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LIVE WEBINAR: Serving Customers Who Have Language Barriers Over the Telephone


Customer Service People Wearing Telephone Headset

Customer Service People Wearing Telephone Headset ca. 2002

 

August 27, 2018  10:00 am -11:30 am EST  Canada

Encountering a language barrier in person is challenging enough, but what happens when you are required to sell a product or gather information from a caller in a crisis who has little in the way of English fluency?

Without any visual clues for both the caller and the call-taker, the situation can seem insurmountable; but it doesn’t have to be.

You can learn practical skills which will increase your confidence in responding to callers who experience these barriers but also assist them to navigate through the call more successfully.

What we’ll cover in this event…

How to Speak and What to Say Learn strategies for speaking clearly and choosing the most easily understood words. Receive tips for spelling letters and reading numbers over the phone.

Is it a Language Barrier or a Strong Accent?  Learn how you determine the difference and how you should respond. A guide for understanding various distorted pronunciation patterns.

How Can You Calm a distressed caller?  Three simple words which make a world of difference to callers who may be in crisis or anxious.

A three-hour workshop has been rolled out to several police services in Canada, non-profits and several other organizations.

We have condensed the content into a live webinar format which will run for approximately 1.5 hours. A replay within 24 hours is available along with handouts.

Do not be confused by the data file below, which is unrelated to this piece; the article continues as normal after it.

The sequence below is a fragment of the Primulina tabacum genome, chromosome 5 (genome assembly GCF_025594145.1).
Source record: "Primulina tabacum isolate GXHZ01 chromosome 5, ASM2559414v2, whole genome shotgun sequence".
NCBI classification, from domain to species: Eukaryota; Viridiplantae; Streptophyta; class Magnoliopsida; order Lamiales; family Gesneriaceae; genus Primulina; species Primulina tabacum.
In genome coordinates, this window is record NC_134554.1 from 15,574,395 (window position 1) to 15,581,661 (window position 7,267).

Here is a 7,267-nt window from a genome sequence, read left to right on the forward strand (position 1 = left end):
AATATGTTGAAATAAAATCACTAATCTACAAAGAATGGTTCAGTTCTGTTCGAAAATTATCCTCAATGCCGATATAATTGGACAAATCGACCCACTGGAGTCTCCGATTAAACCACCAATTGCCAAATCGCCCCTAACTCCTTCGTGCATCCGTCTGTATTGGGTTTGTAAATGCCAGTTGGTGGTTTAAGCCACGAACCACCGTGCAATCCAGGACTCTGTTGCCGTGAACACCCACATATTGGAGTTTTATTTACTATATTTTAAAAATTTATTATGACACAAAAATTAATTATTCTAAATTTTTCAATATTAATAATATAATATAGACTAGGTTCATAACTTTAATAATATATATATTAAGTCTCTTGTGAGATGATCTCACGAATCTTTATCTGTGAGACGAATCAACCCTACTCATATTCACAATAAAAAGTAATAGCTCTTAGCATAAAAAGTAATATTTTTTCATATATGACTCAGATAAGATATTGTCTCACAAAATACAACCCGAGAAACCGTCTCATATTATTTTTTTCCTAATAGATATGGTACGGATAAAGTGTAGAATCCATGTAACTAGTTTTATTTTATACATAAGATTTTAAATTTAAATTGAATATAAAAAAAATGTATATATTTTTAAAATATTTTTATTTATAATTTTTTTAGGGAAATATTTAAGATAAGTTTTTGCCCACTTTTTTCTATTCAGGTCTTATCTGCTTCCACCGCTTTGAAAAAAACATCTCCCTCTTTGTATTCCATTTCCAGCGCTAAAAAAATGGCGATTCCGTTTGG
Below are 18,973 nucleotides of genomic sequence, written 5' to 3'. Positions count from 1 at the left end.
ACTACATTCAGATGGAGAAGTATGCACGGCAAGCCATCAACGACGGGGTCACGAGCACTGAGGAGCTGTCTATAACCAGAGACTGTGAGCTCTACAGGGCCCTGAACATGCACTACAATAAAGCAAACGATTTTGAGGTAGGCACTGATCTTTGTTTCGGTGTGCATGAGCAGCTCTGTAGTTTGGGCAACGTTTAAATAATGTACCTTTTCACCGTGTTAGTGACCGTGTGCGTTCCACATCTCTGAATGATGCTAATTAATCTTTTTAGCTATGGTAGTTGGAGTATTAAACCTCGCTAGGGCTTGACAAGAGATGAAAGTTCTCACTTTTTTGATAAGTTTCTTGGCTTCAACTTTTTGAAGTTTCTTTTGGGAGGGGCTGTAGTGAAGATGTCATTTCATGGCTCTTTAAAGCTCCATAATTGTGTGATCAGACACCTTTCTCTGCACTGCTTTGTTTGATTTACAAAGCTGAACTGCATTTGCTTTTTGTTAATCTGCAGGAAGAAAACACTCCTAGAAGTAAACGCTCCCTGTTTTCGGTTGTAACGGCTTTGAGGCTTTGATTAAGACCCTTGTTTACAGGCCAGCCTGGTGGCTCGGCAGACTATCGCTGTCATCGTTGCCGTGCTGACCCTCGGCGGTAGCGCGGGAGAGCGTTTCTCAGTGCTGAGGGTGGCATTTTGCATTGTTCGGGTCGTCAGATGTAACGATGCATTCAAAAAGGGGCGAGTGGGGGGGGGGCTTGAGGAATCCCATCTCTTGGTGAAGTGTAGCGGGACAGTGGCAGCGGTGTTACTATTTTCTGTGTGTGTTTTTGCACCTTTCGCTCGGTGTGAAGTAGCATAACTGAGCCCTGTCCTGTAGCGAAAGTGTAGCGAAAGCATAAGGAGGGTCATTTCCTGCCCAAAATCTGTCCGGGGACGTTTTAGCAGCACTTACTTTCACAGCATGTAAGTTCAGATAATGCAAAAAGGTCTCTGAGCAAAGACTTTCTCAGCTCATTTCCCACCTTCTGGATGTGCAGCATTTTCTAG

Job aids can be purchased separately to augment your learning.

A 9-1-1 Call Taker Simple Language Guide has been specifically designed with input from three police services. Contact us for more details.

 

info@yourdiversityawork.com.

For more information and to register, please click on the following link. https://events.genndi.com/register/169105139238467417/15863ce143

 

 

 

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Pickles on Pizza: Is Your Customer Service Up To Par?


canning-728269_640Written by:  Evelina Silveira, President, Diversity at Work

It’s a weekday lunch hour and my  Russian friend Natasha and I, dart to Subway for our  repas.  Deviating from our regular sandwich choice, we go for the Pizza.

Now, time to build our pizza and the clerk asks us what we would like.  I look at the choices and say:  “Olives and peppers, please.”  Natasha follows me but adds “pickles.”  “Pickles?” the clerk asks.  “Yes, pickles” my friend replies.  With an odd look on her face the clerk replies:  “No, we can’t do that!”  “Why?” my friend asks.  “You have lots of pickles!”   The clerk said:  “I’m sorry we don’t serve pickles on pizza.”  While all of this was happening I was chuckling and my friend did not know why.  I did not realize that perhaps I was being insensitive.  But I was analyzing this experience from a cultural and a customer service lens.

A pizza consists of many ingredients we often find in sandwiches.  Bread, meat, cheese and sometimes vegetables.  In a way it is an open-faced sandwich (I’m sure my Italian readers will hate me for this!).  And Slavs like pickles especially on their sandwiches.  So if you analyze it from this perspective it makes a lot of sense about why Natasha would  want pickles on her pizza!  However, I was trying to tell my friend that perhaps one of the reasons why the clerk was not allowed to give her pickles on her pizza was because it would interfere with the profit margin. Probably the pizza had been priced based with only a few toppings?

In any case, this left a bad impression.  What would you have done?  I would have given her the pickles even if it costed more.  Each customer experience should have a happy ending.

Is there a pickle problem in your customer service delivery?  Are you creating unnecessary barriers or being too inflexible and thus missing out on much needed ethnic and niche market sales?  It could be a simple fix that could make a difference between acquiring a whole new group of customers or turning them off. Having various feedback mechanisms in place to see what is working and what needs improvement is a good place to start.

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